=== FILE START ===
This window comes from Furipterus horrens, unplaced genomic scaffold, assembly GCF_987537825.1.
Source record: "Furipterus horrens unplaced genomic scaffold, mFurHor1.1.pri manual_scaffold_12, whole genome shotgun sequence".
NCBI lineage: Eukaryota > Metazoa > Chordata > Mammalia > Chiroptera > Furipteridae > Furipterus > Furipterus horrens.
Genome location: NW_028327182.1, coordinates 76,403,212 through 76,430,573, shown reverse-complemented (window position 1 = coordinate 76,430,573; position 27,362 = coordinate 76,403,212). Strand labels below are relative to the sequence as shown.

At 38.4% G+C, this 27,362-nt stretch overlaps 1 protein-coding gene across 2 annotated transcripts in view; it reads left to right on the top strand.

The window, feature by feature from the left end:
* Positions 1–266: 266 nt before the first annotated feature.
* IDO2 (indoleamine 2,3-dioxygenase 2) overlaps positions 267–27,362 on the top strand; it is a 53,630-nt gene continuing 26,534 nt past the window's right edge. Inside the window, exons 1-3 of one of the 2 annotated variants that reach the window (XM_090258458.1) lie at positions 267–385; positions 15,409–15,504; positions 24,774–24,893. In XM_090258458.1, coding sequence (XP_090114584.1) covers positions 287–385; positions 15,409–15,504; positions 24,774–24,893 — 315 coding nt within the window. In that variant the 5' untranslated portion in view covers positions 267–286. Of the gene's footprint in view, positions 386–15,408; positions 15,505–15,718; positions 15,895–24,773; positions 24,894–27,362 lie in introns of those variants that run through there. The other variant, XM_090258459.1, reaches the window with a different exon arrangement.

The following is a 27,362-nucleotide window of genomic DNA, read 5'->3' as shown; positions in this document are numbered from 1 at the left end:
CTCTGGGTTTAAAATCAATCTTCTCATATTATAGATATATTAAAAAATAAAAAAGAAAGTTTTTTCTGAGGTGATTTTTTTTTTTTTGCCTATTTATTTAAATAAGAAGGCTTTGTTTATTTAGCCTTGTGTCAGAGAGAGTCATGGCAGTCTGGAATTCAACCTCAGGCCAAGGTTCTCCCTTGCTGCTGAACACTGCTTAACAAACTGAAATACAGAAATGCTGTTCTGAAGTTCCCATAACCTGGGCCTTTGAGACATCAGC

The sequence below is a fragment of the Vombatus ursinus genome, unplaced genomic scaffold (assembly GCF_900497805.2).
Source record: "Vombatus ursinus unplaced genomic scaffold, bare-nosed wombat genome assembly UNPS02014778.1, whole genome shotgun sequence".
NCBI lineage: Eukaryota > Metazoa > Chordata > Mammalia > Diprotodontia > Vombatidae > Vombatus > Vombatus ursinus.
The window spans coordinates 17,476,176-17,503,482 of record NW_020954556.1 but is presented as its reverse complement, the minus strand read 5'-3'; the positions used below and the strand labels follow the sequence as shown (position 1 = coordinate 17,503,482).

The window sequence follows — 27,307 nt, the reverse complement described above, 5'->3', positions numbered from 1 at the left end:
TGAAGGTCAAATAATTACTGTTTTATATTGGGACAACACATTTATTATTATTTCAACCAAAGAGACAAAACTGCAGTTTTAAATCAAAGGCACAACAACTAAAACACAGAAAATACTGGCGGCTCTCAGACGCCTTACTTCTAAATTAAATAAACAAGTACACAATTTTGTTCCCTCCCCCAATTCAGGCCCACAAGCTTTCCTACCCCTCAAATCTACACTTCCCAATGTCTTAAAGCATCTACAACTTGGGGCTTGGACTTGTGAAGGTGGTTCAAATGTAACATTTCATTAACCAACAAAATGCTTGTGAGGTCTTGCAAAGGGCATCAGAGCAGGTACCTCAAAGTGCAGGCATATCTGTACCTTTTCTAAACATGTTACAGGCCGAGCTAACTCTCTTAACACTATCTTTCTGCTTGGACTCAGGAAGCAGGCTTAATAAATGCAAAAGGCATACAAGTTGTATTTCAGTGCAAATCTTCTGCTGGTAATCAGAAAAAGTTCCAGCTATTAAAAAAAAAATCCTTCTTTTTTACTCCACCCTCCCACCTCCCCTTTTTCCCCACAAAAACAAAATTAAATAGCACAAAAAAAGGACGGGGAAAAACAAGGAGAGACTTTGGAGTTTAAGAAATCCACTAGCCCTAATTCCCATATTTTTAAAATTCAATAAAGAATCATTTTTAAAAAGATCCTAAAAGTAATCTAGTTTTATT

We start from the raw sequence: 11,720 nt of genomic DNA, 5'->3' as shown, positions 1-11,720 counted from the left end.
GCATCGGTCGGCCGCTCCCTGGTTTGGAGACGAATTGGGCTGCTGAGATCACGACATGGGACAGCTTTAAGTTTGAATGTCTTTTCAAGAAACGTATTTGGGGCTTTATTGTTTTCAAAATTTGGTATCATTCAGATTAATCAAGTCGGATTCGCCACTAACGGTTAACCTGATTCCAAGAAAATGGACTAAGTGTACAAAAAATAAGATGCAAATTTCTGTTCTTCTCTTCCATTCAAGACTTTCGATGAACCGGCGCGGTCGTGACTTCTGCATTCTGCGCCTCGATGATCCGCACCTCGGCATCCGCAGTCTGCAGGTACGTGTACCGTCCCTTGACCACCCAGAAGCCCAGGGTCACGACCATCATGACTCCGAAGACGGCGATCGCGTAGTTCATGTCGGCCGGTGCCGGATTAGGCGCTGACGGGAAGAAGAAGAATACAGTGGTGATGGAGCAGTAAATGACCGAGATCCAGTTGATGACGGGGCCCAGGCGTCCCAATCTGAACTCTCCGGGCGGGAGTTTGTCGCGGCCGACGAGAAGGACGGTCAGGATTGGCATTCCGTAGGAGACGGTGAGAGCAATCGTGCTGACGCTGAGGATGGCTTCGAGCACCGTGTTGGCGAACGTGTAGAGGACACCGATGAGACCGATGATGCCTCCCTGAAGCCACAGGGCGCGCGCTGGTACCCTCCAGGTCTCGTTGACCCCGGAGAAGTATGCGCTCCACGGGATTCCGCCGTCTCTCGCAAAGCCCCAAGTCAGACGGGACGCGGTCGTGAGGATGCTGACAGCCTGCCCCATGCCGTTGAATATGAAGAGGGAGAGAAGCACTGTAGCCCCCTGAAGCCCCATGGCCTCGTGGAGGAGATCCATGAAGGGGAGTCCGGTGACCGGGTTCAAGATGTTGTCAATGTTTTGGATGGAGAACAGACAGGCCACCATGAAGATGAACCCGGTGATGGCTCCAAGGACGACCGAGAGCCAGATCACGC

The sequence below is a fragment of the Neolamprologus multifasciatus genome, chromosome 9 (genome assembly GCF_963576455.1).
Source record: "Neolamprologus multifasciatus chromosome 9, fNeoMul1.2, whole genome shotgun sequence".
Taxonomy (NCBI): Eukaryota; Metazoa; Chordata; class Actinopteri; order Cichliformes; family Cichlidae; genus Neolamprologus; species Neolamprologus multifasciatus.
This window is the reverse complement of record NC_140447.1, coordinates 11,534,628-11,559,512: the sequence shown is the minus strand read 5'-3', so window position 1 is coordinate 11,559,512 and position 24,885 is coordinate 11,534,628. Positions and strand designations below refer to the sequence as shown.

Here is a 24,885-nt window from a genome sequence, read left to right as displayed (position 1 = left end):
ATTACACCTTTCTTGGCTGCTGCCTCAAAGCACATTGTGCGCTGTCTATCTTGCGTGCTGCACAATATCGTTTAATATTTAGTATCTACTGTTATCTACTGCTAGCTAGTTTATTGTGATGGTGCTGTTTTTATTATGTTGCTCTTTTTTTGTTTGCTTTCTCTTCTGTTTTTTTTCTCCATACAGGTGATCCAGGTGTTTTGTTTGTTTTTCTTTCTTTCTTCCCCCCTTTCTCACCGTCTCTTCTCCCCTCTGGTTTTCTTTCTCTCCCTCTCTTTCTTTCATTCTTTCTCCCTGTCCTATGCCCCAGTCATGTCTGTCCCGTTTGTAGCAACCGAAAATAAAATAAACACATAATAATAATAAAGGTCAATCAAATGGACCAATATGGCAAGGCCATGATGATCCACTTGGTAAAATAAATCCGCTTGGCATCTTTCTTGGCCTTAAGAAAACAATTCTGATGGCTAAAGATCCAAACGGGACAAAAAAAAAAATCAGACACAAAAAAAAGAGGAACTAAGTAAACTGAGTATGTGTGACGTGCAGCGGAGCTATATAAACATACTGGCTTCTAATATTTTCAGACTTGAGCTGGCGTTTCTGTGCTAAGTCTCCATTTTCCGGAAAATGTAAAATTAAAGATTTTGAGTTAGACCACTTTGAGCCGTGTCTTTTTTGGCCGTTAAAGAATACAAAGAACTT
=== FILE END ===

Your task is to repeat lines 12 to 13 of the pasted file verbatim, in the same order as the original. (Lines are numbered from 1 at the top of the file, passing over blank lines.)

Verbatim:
Source record: "Vombatus ursinus unplaced genomic scaffold, bare-nosed wombat genome assembly UNPS02014778.1, whole genome shotgun sequence".
NCBI lineage: Eukaryota > Metazoa > Chordata > Mammalia > Diprotodontia > Vombatidae > Vombatus > Vombatus ursinus.